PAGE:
A HUSBAND who escaped jail when he was given a six-year suspended sentence for killing his wife was back at the family home last night.
Thomas Breen (62) declined to comment when approached by the Irish Independent at his south Dublin terrace house.
Earlier, at Dublin Circuit Criminal Court, Judge Patricia Ryan said Breen's family accepted his expression of remorse as genuine, and that he loved his wife Carmel dearly.
In a statement, which was read out by his defence counsel, Breen said he was "deeply sorry for the hurt and pain" caused to the family.
"I wish I could go back to that horrible night," he said. "I loved Carmel for 43 years and I still love her and miss her so much."
Last night, Breen's family and friends rallied around him. His brother-in-law Edward Lester, who lives in the same estate at Willow Vale in Ballybrack, said he and his wife were "delighted" Breen had not been jailed.
"We haven't more to say, we're delighted he got off," he said. One of Breen's sons declined to comment when contacted.
Breen had pleaded guilty to the manslaughter of his 56-year-old wife at their home on November 7, 2008. He has no previous convictions.
His defence counsel, Deirdre Murphy, told the judge yesterday that Breen had pleaded guilty to the manslaughter of his wife "in a final act of love" to avoid private details of their life being aired in court.
Neighbours in the estate described Breen as a "lovely man" and "a very quiet, gentleman" but some said there was an issue with alcohol in the couple's relationship.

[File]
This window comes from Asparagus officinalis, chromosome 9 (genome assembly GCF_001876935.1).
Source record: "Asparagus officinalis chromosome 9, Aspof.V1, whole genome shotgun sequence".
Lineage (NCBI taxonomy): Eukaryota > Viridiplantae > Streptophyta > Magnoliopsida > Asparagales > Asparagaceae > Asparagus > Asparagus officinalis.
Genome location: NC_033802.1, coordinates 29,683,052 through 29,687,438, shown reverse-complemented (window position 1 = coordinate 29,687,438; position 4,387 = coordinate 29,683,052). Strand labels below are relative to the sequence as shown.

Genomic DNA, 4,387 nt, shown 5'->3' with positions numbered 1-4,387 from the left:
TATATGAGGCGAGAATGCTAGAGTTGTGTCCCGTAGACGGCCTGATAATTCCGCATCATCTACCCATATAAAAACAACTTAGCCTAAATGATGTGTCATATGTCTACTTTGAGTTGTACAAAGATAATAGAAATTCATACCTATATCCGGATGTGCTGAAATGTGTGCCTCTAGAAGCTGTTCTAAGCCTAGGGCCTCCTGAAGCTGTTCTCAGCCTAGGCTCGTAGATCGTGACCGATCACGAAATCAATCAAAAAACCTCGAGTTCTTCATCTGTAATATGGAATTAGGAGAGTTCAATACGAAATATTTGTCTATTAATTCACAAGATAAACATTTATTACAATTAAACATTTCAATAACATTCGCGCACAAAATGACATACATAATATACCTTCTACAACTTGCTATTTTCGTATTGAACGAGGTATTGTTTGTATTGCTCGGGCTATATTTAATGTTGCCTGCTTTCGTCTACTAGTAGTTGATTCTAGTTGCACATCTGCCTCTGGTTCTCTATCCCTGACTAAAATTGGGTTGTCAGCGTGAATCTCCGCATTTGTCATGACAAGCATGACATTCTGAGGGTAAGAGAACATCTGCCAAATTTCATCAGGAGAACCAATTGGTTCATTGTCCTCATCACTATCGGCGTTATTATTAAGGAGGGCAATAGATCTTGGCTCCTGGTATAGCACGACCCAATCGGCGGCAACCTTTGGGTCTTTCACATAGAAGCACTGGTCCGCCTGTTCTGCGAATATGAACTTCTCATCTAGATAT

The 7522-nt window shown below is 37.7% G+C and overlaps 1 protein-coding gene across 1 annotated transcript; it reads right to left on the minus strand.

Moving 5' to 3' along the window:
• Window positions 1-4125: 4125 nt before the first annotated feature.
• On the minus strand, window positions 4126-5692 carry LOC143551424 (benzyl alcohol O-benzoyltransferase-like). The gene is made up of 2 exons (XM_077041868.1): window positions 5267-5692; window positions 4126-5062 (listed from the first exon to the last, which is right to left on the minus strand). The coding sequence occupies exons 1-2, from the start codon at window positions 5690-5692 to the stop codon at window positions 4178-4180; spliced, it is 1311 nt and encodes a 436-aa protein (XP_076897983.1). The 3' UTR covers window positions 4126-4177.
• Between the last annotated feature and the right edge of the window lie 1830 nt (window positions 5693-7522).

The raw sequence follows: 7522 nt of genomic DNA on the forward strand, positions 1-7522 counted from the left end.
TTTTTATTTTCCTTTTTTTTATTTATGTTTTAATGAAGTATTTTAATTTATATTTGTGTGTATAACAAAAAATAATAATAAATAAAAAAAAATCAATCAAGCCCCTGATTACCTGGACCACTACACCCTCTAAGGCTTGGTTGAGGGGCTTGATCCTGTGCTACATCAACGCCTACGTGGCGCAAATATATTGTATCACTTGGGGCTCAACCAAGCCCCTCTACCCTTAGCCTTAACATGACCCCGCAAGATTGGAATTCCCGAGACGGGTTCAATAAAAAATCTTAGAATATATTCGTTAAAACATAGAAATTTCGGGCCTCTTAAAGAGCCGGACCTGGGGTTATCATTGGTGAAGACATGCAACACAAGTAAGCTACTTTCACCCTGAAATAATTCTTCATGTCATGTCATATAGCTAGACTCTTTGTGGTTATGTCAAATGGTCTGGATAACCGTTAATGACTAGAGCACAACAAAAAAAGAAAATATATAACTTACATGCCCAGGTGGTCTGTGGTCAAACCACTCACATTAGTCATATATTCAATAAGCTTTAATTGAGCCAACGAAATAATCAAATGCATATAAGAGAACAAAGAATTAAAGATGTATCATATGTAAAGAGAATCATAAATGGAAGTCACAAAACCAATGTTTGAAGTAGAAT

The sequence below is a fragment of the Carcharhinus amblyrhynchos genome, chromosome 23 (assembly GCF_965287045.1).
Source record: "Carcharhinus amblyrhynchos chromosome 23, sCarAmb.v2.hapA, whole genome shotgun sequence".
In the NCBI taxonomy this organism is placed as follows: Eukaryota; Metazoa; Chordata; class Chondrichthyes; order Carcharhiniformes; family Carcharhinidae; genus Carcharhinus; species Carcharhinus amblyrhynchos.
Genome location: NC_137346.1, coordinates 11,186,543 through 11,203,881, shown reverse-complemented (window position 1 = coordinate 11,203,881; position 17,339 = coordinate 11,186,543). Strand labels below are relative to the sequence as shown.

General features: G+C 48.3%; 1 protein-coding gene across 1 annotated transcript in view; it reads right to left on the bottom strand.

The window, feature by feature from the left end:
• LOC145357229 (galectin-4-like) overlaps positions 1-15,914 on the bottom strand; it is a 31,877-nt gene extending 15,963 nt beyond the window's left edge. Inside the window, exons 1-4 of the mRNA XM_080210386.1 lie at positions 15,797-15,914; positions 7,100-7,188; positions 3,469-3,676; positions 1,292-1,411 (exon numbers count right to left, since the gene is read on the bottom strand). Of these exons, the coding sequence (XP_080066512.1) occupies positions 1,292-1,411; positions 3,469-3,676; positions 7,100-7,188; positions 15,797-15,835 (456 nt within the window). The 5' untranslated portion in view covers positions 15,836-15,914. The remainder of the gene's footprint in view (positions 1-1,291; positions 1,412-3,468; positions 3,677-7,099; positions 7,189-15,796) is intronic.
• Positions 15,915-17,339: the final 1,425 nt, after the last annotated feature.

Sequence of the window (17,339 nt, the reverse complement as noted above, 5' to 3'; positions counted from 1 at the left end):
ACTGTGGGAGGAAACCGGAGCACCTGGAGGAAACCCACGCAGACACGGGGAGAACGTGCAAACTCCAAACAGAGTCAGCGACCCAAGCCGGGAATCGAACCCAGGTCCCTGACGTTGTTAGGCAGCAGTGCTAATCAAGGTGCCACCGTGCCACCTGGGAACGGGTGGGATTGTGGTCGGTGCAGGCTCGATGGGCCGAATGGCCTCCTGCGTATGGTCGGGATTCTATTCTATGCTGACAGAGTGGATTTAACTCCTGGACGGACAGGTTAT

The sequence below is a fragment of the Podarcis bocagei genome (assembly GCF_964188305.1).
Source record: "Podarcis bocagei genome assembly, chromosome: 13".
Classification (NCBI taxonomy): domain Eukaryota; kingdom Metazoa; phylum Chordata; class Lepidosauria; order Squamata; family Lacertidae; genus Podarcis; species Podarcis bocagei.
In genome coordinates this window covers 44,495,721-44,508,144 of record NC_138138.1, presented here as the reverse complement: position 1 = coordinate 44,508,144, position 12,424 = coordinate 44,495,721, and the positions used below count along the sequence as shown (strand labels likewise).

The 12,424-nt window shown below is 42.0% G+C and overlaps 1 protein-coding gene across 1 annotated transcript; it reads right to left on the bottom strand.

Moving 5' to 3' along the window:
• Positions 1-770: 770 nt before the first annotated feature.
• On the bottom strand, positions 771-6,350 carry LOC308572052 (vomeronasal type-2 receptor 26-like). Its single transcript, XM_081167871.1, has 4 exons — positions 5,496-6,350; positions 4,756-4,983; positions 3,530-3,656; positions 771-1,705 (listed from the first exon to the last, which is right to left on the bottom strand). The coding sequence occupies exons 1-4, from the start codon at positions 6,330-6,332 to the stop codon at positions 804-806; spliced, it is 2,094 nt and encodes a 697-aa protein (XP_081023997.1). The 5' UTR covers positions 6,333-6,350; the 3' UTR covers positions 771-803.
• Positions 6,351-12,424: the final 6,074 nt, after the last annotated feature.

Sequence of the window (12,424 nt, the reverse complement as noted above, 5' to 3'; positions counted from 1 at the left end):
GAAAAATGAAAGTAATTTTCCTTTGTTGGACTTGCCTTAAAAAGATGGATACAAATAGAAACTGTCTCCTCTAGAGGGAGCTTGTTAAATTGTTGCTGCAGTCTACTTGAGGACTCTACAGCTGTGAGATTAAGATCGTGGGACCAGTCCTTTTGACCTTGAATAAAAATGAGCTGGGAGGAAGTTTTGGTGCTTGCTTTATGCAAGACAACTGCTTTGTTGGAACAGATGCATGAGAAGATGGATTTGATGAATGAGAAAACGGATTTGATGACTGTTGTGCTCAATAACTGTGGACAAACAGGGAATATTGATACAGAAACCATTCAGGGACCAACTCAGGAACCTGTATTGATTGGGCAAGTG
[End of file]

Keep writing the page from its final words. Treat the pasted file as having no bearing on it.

That was also referred to in a victim impact statement from one of the couple's three sons, Trevor, earlier this month.
"They loved each other too much to part but loved to drink too much to give it up." He continued: "Our mother has been torn from us without a chance to say goodbye."
Judge Ryan noted yesterday that the post-mortem results showed very few injuries to Mrs Breen and that there was "no sustained struggle and no evidence of soft tissue injury."
Breen killed his wife when he put his hands around her neck during a struggle after his wife, who had earlier been drinking heavily, came at him with a knife following an argument.
He immediately rang gardai and reported what had happened.
Inspector Eamon O'Reilly agreed with Ms Murphy that there had been "an element of terrible bad luck" in that although Breen believed he had strangled his wife, in fact the compression had created "interference with the nerves in her neck which caused her immediate death".
He agreed he was an "honourable man" who was "bereft by the loss of his wife".
In a victim impact statement, Trevor Breen said he had tried not to take sides.
He said he did not condone what his father had done and there were times he could not speak to him.
"Should my father be accountable? Yes. Should he go to prison? I don't know, the courts must decide that."